A few months ago, Florida’s push for a medical marijuana program (Amendment 2) looked like a sure thing. Tuesday, however, all of the hurdles to the passage of Amendment 2 took their toll, as residents of Florida voted 57.58% (with 3,357,537 votes) to 42.42% (with 2,473,608 votes) against the amendment, stopping the new medical marijuana program in its tracks. The vote fell just 2.42% shy of the 60% support needed to pass the Constitutional Amendment.
So what were the hurdles? First off, big money poured into the “No on 2” campaign, almost entirely funded by Sheldon Adelson, casino magnate (chairman and CEO of Las Vegas Sands). Adelson "is responsible for 85 percent of the $5.8 million raised by Drug Free Florida, the organization leading the charge against the measure," reported the Washington Post.
With overwhelming support for medical marijuana in the state (at one point reported at 90 percent), it seems most people did not expect such financial support for the opposition, especially from a non-resident.
People United for Medical Marijuana (aka United for Care), which support Amendment 2, actually raised more money than their opponents–$7.8 million–much of which was contributed by The Morgan Law Firm. (Attorney John Morgan of the firm is noted as one of the campaigns biggest supporters; he contributed $250,000 to the "Yes on 2" initiative. Interestingly, Morgan also is gubernatorial candidate Charlie Christ's boss, and Christ also supports medical marijuana.)
Still, some in Florida believe that the money pouring in to the "No on 2" campaign, the heavy advertising push, fear tactics and false information were just too much to overcome (and questioned whether or not the pro-MMJ campaign did enough to fight back). For example, a practicing lawyer in Florida commented in a pre-election poll by Cannabis Business Times: "I have contributed time and money to United for Care. Unfortunately, the money spent by 'no on 2' has been used on negative campaigning and has been effective to tap into fearmongering and taken momentum away from the movement to legalize medical cannabis. I feel like the pro legalization movement has been too busy counting its money from seminars and failed to counter effectively the ads of the 'no on 2' folks. While those voting yes are targeted daily with emails and phone calls, nothing is being done that I can tell to sway the undecided voters."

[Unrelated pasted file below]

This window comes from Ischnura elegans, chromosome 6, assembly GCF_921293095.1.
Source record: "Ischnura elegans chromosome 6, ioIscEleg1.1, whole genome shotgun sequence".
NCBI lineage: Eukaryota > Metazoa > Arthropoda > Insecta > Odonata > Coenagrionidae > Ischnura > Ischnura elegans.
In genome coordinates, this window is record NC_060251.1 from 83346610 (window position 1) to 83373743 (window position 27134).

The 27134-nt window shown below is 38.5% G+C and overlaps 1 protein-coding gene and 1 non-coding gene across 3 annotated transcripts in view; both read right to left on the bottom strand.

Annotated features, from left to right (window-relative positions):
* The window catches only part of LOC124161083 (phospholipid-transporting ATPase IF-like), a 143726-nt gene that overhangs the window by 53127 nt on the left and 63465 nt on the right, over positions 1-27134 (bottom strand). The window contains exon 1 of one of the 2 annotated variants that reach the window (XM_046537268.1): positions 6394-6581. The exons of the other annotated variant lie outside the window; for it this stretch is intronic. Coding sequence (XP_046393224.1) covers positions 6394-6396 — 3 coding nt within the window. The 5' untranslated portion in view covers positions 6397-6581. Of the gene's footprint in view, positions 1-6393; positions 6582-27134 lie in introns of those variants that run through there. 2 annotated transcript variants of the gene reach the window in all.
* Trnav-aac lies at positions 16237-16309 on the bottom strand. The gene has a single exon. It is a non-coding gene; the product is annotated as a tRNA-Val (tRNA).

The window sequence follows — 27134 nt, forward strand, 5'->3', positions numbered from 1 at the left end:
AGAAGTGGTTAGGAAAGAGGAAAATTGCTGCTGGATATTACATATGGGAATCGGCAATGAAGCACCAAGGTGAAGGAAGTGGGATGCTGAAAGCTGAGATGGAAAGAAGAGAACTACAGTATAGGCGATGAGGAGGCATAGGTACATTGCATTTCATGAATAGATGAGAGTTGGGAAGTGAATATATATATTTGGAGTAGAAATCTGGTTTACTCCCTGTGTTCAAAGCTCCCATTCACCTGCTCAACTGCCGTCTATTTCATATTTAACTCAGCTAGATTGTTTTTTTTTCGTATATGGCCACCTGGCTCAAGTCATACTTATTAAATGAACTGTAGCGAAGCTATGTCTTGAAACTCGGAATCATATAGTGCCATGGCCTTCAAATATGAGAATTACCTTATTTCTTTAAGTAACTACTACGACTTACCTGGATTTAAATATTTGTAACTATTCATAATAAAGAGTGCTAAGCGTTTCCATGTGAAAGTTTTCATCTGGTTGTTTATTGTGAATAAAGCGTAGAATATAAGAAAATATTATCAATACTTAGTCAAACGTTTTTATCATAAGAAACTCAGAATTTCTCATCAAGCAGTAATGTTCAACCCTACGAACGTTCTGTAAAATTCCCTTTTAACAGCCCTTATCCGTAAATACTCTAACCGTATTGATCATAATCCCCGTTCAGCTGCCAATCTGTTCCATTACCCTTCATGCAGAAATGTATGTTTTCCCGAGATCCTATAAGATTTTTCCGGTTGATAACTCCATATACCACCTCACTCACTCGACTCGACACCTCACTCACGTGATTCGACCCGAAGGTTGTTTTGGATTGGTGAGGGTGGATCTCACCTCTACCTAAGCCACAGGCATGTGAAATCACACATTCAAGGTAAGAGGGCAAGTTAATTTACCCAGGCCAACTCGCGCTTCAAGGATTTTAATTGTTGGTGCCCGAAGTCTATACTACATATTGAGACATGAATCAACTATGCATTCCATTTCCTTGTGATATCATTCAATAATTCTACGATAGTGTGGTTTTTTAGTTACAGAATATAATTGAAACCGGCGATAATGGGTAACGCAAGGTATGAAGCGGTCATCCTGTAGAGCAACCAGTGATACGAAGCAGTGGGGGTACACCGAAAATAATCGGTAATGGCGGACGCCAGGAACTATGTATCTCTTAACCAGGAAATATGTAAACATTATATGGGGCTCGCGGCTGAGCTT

Others cited a failed bipartisan effort as the campaigns downfall. That, plus the fact that the program was trying to be pushed through as a Constitutional Amendment (requiring 60 percent of the vote)–which those behind Amendment 2 did so that the legislature could not easily overturn the law.
Florida Not a Complete Failure for MMJ
Despite the letdown of the vote–especially to those patients in Florida awaiting a more extensive medical marijuana referendum and industry advocates who were hoping to count Florida as the first Southern state to legalize a full medical marijuana program–Florida has made some headway on the medical marijuana front (another reason some believe anti-marijuana proponents gained support, using the “we already have a medical marijuana program” argument).
In June Gov. Rick Scott (Rep.)–who has been fighting his own 2014 election battle against Democrat Charlie Christ–had signed into law Senate Bill 1030 (aka Charlotte’s Web) that legalized the use of a noneuphoric strain of cannabis (with almost nonexistent levels of the THC “high-inducing” compound) to treat conditions including epilepsy, Lou Gehrig's disease and cancer.
Under Charlotte’s Web (named after Charlotte Figi, the now-famous child who suffers epileptic seizures from Dravet Syndrome and found relief using marijuana), qualifying patients could access vapor and oils, but not smokable or other forms of marijuana. Growers faced stringent regulations., too, with only existing Florida-based nurseries who had been in continuous operation for 30 years would be permitted to grow the Charlotte’s Web strain.
If Amendment 2 had passed, it would have allowed doctors to prescribe various forms of marijuana for a wider range of medical conditions–specifically, “debilitating diseases as determined by a licensed Florida physician.”
The amendment also called for the Department of Health “to register and regulate centers that produce and distribute marijuana for medical purposes and shall issue identification cards to patients and caregivers.”
As the country moves forward toward other marijuana initiatives–recreational and medicinal–Florida's future is not sealed. John Morgan, for one, has said he will probably give the effort another try. In many states, medical marijuana programs have not passed the first time around.
“Even in Florida, where efforts fell just short of the 60% support needed, we saw a strong majority vote to allow patients to have access to medical marijuana," said National Cannabis Industry Association (NCIA) executive director Aaron Smith.